The mortgage delinquency rate (the rate of borrowers 60 days or more delinquent on their mortgages) declined for the ninth consecutive quarter to 3.61 percent at the end of Q1 2014, according to TransUnion's latest mortgage report. The mortgage delinquency rate has declined more than 24 percent in the last year (down from 4.76 percent in Q1 2013), and it is now at the exact same level as it stood in Q2 2008.
"It's encouraging to see mortgage delinquencies drop once again, especially during a period when mortgage originations slowed considerably," said Steve Chaouki, head of financial services for TransUnion. "This trend in improved performance is driven in part by lenders working their way through the foreclosure backlog, along with continued conservatism in underwriting new mortgages."
All 50 states and the District of Columbia experienced declines in their mortgage delinquency rates between Q1 2013 and Q1 2014. The largest percentage declines continued to occur in states most impacted by the mortgage crisis -- Arizona (down 37.8 percent), California (down 36.9 percent) and Nevada (down 34.0 percent). Both Arizona (2.81 percent) and California (2.80 percent), which just five years earlier had delinquency rates nearly double the national average, are now significantly lower than the rest of the nation.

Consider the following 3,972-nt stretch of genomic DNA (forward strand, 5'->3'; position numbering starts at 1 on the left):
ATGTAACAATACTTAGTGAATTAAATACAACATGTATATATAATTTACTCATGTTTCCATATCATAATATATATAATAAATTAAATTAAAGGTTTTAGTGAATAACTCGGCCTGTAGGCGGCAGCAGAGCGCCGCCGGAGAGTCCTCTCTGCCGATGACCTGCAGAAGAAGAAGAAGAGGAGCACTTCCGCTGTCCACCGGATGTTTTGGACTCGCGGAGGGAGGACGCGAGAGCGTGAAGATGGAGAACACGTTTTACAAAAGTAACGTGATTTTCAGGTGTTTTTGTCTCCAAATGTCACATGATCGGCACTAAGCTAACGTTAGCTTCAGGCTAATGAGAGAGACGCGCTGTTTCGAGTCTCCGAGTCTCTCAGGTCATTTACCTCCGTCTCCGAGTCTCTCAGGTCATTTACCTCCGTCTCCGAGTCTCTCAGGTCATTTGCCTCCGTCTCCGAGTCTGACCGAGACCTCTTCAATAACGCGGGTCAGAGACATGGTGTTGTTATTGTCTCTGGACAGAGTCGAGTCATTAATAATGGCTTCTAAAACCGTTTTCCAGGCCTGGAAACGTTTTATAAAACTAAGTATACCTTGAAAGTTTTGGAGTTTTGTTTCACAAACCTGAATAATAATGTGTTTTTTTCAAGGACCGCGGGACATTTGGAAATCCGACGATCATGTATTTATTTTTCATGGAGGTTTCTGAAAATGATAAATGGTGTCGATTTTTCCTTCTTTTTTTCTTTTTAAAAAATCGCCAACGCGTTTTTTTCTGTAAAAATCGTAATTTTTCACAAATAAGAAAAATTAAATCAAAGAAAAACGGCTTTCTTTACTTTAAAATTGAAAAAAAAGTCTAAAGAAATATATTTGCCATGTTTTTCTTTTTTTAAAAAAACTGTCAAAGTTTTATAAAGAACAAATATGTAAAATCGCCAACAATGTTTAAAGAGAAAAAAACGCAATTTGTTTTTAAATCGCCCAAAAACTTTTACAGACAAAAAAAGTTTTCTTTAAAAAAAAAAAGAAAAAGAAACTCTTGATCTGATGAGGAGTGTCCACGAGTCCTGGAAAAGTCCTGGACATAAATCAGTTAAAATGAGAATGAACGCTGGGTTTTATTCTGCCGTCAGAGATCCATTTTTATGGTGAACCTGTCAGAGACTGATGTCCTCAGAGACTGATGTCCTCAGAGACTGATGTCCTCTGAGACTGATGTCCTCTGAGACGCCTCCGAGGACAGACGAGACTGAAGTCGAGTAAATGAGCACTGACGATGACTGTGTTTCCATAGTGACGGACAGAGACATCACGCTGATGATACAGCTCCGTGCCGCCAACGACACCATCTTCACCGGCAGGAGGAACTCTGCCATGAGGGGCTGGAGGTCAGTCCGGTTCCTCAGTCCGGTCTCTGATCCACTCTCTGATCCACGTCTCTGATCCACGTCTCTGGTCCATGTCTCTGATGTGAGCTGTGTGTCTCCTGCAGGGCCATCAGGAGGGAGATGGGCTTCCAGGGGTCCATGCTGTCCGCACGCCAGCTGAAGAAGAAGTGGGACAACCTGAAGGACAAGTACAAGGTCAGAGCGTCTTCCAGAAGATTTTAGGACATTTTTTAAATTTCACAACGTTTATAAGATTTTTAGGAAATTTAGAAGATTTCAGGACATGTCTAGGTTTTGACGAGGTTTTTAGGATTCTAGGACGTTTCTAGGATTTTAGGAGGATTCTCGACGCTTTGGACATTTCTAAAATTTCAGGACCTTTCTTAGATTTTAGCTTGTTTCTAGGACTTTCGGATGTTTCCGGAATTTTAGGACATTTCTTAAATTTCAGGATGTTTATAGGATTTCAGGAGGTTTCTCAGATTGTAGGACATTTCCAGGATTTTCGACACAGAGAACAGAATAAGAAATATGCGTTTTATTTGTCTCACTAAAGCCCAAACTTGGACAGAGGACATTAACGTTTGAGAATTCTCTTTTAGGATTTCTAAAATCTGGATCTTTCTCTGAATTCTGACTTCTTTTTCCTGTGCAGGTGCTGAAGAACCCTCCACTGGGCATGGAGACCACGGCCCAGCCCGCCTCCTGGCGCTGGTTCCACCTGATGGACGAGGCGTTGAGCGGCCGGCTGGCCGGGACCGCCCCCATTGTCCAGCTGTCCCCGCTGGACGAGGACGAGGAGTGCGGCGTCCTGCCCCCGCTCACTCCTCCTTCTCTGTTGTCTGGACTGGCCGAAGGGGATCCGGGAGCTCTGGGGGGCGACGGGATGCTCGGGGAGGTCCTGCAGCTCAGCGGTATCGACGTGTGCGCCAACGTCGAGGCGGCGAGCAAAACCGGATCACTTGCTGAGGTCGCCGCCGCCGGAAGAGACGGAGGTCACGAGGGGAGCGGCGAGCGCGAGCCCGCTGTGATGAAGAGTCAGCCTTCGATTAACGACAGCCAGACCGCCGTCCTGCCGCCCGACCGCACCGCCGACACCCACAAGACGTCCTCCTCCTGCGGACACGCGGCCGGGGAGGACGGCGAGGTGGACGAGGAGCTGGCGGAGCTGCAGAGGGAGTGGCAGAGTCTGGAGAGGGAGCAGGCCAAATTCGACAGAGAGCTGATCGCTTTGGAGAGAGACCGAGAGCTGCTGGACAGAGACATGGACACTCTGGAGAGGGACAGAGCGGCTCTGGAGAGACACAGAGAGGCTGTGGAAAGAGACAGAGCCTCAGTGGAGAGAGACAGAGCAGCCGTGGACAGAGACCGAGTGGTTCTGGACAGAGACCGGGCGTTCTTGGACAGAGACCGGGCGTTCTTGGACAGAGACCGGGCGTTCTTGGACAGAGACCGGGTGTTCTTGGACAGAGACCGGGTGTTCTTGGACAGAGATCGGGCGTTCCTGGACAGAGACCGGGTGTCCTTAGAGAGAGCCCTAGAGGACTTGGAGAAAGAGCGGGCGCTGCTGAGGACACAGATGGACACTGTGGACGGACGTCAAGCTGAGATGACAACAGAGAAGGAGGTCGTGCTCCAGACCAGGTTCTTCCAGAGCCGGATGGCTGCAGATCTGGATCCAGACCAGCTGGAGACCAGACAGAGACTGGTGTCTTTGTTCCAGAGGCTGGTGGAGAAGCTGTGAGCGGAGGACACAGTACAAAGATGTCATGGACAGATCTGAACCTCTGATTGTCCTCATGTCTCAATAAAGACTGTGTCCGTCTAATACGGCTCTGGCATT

TransUnion recorded 53.47 million mortgage accounts as of Q1 2014, up from 53.06 million in Q1 2013. However, there are more than 9.91 million fewer accounts as compared to the same period in 2008 (63.38 million).
Viewed one quarter in arrears (to ensure all accounts are reported and included in the data), new account originations dropped from 2.33 million in Q4 2012 to 1.39 million in Q4 2013. Interestingly, the non-prime population (those consumers with a VantageScore 2.0 credit score lower than 700) did see an increase in their share of originations, rising from 4.98 percent in Q4 2012 to 7.21 percent in Q4 2013. The decline in refinance activity may have contributed to this outcome. Despite the increase, the percentage of non-prime account originations remains well below those observed just six years ago (15.97 percent in Q4 2007).
"While still far from levels seen six years ago, non-prime borrowers are taking a larger share of new originations," said Chaouki. "We have not seen this in quite some time. Even so, mortgage underwriting remains conservative relative to the other primary credit products in the marketplace."
TransUnion is forecasting that the downward consumer delinquency trend will continue into the second quarter of 2014, with mortgage delinquencies falling to approximately 3.40 percent by the end of June.
TransUnion's forecast is based on various economic assumptions, such as gross state product, consumer sentiment, unemployment rates, real personal income, and real estate values. The forecast would change if there are unanticipated shocks to the economy affecting recovery in the housing market or if home prices begin to depreciate once again.
"We expect mortgage originations will once again pick up steam, and with continued tight lending standards, this should only help further bring down the mortgage delinquency rate," added Chaouki.